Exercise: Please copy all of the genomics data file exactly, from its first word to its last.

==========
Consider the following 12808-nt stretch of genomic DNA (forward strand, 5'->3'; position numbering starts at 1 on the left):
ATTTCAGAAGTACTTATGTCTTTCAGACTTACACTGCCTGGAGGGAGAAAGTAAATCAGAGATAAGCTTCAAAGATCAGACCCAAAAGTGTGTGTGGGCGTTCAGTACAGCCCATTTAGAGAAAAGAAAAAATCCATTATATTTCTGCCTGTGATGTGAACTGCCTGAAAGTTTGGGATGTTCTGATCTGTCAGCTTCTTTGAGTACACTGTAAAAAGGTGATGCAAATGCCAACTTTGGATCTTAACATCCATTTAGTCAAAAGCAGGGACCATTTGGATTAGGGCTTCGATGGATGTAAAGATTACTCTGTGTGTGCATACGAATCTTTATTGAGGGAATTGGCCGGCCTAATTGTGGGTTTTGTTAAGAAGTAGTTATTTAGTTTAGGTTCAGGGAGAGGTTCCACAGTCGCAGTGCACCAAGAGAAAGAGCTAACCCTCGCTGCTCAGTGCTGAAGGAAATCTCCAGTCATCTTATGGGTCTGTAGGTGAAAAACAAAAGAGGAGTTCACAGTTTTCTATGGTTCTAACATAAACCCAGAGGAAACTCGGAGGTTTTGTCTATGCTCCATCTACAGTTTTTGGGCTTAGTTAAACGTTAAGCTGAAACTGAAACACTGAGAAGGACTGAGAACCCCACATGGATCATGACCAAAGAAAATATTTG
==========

Consider the following 12808-nt stretch of genomic DNA (forward strand, 5'->3'; position numbering starts at 1 on the left):
ATTTCAGAAGTACTTATGTCTTTCAGACTTACACTGCCTGGAGGGAGAAAGTAAATCAGAGATAAGCTTCAAAGATCAGACCCAAAAGTGTGTGTGGGCGTTCAGTACAGCCCATTTAGAGAAAAGAAAAAATCCATTATATTTCTGCCTGTGATGTGAACTGCCTGAAAGTTTGGGATGTTCTGATCTGTCAGCTTCTTTGAGTACACTGTAAAAAGGTGATGCAAATGCCAACTTTGGATCTTAACATCCATTTAGTCAAAAGCAGGGACCATTTGGATTAGGGCTTCGATGGATGTAAAGATTACTCTGTGTGTGCATACGAATCTTTATTGAGGGAATTGGCCGGCCTAATTGTGGGTTTTGTTAAGAAGTAGTTATTTAGTTTAGGTTCAGGGAGAGGTTCCACAGTCGCAGTGCACCAAGAGAAAGAGCTAACCCTCGCTGCTCAGTGCTGAAGGAAATCTCCAGTCATCTTATGGGTCTGTAGGTGAAAAACAAAAGAGGAGTTCACAGTTTTCTATGGTTCTAACATAAACCCAGAGGAAACTCGGAGGTTTTGTCTATGCTCCATCTACAGTTTTTGGGCTTAGTTAAACGTTAAGCTGAAACTGAAACACTGAGAAGGACTGAGAACCCCACATGGATCATGACCAAAGAAAATATTTG